Which is how I ended up sitting, bruised and dirty and dispossessed in a Saigon police station, nursing an iced coffee and telling myself that I wouldn't let this one thing ruin my trip. Because until then, I had loved Vietnam.

I'd wanted to visit Vietnam since I was 17. When people asked me why I was spending an entire month there I would tell them that everyone I knew who had been before me came back raving about the country. The people are lovely, I'd heard. The countryside is beautiful, the history is rich, and there's something about Vietnam that grabs you and just wont let go. But when I arrived I realised I didn't really know anything tangible about the country, didn't really know what to expect. 'It's amazing' is a great endorsement, but it doesn't lend itself to practicality.


Not that it mattered. For all that it ended up making me an easy target, I still think travelling alone was the best decision I made. From the start I met people who had already seen a lot of Vietnam, and I took their advice and ran with it.


I started in Hanoi and Halong Bay, before making my way to Hoi An via Hue, with it'a ancient citadel and beautiful perfume river. An American couple I met up north had told me amazing things about Hoi An, and after I arrived I completely lost track of time. Between the beach and the city, the cooking classes and the Why Not bar's policy of 'buy one drink, get vodka and redbull free for the rest of the night', I began to feel like I could stay forever. And although I unwittingly overstayed my booking the hostel staff let it slide without a word, so that when I went to check out I was shocked to find I'd been there for over a week.

I moved on to Nha Trang, where I met an Australian girl and a group of from Hawaii, and completely gave up on the vague timetable I'd built for myself. I spent my days inexpertly riding a hired motorbike through the breathtaking countryside (to the wide-eyed concern of the hostel receptionists, who reacted to my casual enquiry of "so, how exactly do I make it go? And stop? Oh It'll be fine" with an understandable level of alarm) and swimming in pristine waterfalls, and my nights combating the ever-increasing heat with the plethora of free drinks at my disposal. Then, with a week to go and after a day-long detour through Dalat, I finally made my way to Ho Chi Minh City.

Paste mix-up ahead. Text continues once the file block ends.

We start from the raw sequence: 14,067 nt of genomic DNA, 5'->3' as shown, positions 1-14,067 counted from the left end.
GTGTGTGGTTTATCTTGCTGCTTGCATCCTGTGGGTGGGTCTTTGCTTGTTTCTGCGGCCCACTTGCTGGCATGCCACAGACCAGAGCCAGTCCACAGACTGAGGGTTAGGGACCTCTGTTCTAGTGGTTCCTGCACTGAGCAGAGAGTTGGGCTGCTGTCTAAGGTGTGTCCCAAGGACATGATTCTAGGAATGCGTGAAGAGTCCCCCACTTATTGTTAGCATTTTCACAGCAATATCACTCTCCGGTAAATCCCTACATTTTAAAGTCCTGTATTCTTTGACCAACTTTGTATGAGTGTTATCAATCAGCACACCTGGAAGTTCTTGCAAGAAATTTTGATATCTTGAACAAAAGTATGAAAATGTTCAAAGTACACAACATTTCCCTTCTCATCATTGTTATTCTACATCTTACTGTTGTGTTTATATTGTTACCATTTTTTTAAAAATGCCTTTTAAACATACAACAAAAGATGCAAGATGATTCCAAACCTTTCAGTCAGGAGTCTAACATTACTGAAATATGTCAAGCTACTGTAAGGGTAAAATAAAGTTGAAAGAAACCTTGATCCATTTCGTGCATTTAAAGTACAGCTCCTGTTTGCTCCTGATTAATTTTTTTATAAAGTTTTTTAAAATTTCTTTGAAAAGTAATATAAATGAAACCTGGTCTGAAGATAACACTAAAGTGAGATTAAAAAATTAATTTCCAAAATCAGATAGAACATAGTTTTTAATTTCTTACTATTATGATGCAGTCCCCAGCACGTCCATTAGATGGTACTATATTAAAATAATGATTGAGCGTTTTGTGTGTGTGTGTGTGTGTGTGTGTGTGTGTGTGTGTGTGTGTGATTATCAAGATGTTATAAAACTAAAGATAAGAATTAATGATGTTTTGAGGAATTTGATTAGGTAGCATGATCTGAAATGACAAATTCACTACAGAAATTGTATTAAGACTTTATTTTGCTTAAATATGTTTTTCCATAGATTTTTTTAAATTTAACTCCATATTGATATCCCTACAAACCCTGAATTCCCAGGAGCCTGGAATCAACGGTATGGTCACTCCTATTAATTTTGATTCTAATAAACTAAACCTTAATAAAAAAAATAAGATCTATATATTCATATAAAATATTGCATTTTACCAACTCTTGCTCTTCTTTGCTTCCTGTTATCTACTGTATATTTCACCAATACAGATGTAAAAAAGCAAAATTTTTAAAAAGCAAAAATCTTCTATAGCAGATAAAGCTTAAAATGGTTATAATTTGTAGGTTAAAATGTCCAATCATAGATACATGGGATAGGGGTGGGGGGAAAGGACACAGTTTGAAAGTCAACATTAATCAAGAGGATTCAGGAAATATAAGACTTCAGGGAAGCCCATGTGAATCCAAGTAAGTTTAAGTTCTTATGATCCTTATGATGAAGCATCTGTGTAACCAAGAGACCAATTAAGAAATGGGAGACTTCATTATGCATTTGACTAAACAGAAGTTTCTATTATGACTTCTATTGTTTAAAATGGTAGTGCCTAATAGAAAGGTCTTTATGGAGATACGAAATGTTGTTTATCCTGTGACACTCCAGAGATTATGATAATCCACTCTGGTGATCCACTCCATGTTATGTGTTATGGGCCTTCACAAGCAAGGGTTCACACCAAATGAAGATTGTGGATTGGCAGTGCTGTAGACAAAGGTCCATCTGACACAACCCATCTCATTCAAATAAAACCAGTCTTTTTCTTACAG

Amazingly, after I got over the initial shock (which, admittedly, took most of the day) I really did feel like I would be fine. When I finally made it back to my hostel I was invited to have dinner with a bunch of other travellers, and despite wanting to crawl into bed and feel sorry for myself, I went. And I had fun. And the next day I spent my time with two American's who told me they were amazed by how well I was handling my situation and then bought me lunch. And dinner. And drinks. And I realised the more I pushed myself to actually go out and do the things I wanted to, the better I felt. It wasn't the same - I was frightened by things that before I could just brush off, like the aggressive offers of moto drivers or the leering of local men. But I was ok. I channelled my anger and nervous energy into things like crawling through ex-Viet Cong tunnels and shooting assault rifles. Occasionally I would remember something else that had been in my bag, things with no resale value but which meant a lot to me, and I would wish the Australian embassy had just deported me like I'd originally (and tearfully) asked them to. But most of the time I felt like the things I lost were just things. Yeah, it sucked. But I've still been everywhere, even if I don't have the photos to prove it. Aside from an irrational fear of Asian men on low-powered motorbikes, I've come away pretty scot-free. It could have been much worse. And it's a hell of a story.